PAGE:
General Medical Service for the Nation

Extract from notes on British Medical Association annual meeting, 22nd July 1936 (MH 58/338)


Extract from Supplement to the British Medical Journal
Saturday, August 1st, 1936

British Medical Association Annual Representative meeting
Tuesday, July 22nd, 1936


Sir Henry Brackenbury (Hendon) asked the meeting to agree that the time had now come when the Council should consider taking more active steps towards implementing the Association’s Proposals for a General Medical Service for the Nation. Representatives would recall that it was six years since they passed a series of resolutions and endorsed the Association’s pamphlet embodying these proposals. The principles set out in those resolutions and in that pamphlet had been considered almost continuously ever since. Resolutions embodying one or more of those principles had been adopted by the Representatives Body and by the Annual Panel Conference. During the past year a number of questions have been asked them, mostly from doctors, but in some cases from laymen, as to when they were going to any more about the Association’s proposals for a general medical service. It seemed to him that this question was coming within the area of practical politics. The proposals had been held up on the supposition, first of all, that they would cost an immense amount of money, and that the financial state of the nation would not allow them to be considered in a practical form. It was now known that the amount required was not so enormous as they first supposed. The finances of the nation were improving. A policy of drift for an indefinite period with regard to these proposals was likely to give rise to alternative proposals to which the profession would have to offer a most determined resistance. The Council had held a good many conferences on this subject. One such conference which was still going forward was with reference to the provision of a consultant service for insured persons. Again, public medical services had been established over a great part of the country, and afforded useful experiments in how a general national service could be established. The Association had also advocated the open choice method of attending the destitute poor under public assistance arrangements. In all these ways it had experimented and conferred with a view to something more complete being possible in the future. All he now asked was that the council might be given a strong hint that the time had come when it should at least consider whether it could do anything further to create in the legislative world some sort of impetus towards putting these proposals into practical effect. They have been talked about and experimented with for six years.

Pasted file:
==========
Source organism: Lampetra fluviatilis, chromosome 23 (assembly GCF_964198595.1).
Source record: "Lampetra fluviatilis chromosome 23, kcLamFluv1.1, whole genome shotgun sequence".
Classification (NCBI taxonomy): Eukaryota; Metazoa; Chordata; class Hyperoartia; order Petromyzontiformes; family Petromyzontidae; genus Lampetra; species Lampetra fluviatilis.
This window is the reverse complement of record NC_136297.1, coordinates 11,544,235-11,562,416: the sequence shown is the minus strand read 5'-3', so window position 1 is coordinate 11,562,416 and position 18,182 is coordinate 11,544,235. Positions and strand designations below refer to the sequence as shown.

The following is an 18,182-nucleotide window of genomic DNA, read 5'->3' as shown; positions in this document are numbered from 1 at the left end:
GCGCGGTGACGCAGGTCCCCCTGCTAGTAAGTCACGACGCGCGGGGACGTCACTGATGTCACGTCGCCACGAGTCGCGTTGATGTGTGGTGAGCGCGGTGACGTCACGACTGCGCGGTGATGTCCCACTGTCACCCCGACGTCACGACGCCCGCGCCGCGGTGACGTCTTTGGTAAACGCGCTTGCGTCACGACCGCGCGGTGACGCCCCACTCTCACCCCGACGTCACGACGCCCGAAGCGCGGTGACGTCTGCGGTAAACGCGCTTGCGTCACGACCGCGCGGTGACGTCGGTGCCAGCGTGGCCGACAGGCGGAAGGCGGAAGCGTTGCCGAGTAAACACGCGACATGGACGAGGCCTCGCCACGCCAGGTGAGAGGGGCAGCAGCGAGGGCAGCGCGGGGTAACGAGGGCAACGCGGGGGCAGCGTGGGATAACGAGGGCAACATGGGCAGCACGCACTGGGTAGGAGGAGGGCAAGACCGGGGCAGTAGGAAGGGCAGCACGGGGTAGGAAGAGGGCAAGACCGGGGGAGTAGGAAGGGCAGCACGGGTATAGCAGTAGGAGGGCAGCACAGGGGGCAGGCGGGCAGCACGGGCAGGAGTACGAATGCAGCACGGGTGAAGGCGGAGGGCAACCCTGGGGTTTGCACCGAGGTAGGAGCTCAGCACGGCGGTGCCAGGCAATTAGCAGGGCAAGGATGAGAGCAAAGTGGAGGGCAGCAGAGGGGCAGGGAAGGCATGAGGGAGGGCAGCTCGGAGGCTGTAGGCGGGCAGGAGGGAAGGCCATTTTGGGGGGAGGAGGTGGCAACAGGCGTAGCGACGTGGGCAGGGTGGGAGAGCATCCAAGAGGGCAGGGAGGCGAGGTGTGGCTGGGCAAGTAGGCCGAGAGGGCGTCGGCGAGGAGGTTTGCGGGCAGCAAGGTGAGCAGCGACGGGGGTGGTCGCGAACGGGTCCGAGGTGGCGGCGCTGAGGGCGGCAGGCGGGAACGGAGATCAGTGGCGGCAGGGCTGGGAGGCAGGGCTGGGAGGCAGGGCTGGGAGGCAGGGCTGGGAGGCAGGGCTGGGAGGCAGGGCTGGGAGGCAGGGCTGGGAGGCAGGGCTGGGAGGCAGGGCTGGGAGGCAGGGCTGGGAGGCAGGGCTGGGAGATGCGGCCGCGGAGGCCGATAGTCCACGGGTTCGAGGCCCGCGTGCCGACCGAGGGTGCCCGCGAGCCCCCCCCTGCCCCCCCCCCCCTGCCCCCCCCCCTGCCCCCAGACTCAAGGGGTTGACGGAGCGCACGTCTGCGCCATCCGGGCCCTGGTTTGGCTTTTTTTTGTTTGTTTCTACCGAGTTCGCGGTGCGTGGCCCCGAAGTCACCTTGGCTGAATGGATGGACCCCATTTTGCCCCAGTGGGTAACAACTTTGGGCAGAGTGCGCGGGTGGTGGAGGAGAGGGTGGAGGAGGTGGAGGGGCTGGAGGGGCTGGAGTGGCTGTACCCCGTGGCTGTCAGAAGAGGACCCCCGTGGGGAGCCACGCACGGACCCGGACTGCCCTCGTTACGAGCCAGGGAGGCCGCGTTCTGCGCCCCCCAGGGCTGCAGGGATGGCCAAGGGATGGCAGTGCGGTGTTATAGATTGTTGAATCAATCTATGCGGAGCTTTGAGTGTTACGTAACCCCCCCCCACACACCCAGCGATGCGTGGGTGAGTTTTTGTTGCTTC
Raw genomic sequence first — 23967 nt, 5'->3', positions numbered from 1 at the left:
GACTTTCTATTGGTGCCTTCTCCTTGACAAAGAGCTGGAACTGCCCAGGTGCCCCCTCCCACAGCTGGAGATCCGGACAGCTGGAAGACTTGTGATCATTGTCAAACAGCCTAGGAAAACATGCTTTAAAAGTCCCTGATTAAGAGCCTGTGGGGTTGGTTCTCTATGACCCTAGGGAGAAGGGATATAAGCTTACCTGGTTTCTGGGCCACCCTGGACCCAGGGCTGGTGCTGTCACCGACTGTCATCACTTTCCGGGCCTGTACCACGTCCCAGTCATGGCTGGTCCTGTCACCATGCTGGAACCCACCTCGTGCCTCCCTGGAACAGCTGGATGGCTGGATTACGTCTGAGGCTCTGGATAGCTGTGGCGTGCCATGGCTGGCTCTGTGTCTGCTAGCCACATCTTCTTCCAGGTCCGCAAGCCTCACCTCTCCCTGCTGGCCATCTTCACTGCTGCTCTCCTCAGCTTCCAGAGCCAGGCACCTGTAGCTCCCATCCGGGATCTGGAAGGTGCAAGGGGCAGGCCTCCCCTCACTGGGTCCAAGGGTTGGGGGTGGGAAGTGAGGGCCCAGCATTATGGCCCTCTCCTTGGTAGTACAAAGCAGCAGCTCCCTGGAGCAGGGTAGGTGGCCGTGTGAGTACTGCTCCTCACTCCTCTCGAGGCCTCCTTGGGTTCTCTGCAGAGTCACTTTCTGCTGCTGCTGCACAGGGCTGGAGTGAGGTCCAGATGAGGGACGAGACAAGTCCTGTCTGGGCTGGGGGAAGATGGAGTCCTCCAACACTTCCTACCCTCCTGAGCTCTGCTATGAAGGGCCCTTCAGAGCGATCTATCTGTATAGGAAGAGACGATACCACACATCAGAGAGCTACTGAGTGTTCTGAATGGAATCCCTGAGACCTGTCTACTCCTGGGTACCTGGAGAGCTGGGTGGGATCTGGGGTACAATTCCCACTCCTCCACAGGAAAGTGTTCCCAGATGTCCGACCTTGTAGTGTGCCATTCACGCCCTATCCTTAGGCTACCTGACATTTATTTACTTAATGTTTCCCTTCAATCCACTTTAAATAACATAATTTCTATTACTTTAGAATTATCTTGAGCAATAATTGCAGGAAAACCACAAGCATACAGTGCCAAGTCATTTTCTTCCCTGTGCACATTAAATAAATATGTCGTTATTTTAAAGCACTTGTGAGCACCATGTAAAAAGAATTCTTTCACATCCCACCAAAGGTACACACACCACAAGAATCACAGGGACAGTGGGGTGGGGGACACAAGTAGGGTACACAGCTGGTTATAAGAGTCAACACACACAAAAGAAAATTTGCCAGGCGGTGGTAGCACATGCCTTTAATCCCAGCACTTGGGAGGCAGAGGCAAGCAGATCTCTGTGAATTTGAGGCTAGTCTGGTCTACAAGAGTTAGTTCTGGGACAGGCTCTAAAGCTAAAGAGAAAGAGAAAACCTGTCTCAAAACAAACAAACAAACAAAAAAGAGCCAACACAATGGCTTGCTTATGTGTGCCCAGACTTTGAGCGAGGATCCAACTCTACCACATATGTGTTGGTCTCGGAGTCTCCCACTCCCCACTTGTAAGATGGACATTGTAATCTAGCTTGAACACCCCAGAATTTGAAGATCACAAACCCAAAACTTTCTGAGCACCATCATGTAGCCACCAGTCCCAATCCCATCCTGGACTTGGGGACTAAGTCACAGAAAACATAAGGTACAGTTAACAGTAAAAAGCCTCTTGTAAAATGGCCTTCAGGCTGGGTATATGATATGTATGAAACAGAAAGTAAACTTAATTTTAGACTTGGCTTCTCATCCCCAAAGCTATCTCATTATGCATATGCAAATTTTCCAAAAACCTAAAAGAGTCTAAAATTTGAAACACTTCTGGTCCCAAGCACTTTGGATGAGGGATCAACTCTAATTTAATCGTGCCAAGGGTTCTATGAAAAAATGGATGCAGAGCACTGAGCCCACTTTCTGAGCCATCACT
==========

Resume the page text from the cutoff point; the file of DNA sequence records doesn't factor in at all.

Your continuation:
Mr. Howard Stratford (Kensington) supported the motion, on the understanding, however, that the service would be for the dependents of persons who were under the income limit. There was a danger, once such proposals started, that enthusiasts – he would not say in the Council, but in the Association – would press these matters further than many of them were prepared to go.

The chairman of the Council found himself in sympathy with the Hendon resolution. During the past year the Council had been considering the very question to which it was now asked to give special attention. Comment had been made on the length of time necessary for getting this policy understood and accepted in the country. The reason for delay was a simple one – namely, that the great majority of the doctors in this country were not medico-politically minded. It was necessary to hammer home to them some obvious development that lay ahead or they would not look at it. He could not imagine that the Council could get very far in advance of public opinion in the profession. On behalf of the Council he accepted the motion and promised that it would do its best to promote the scheme.

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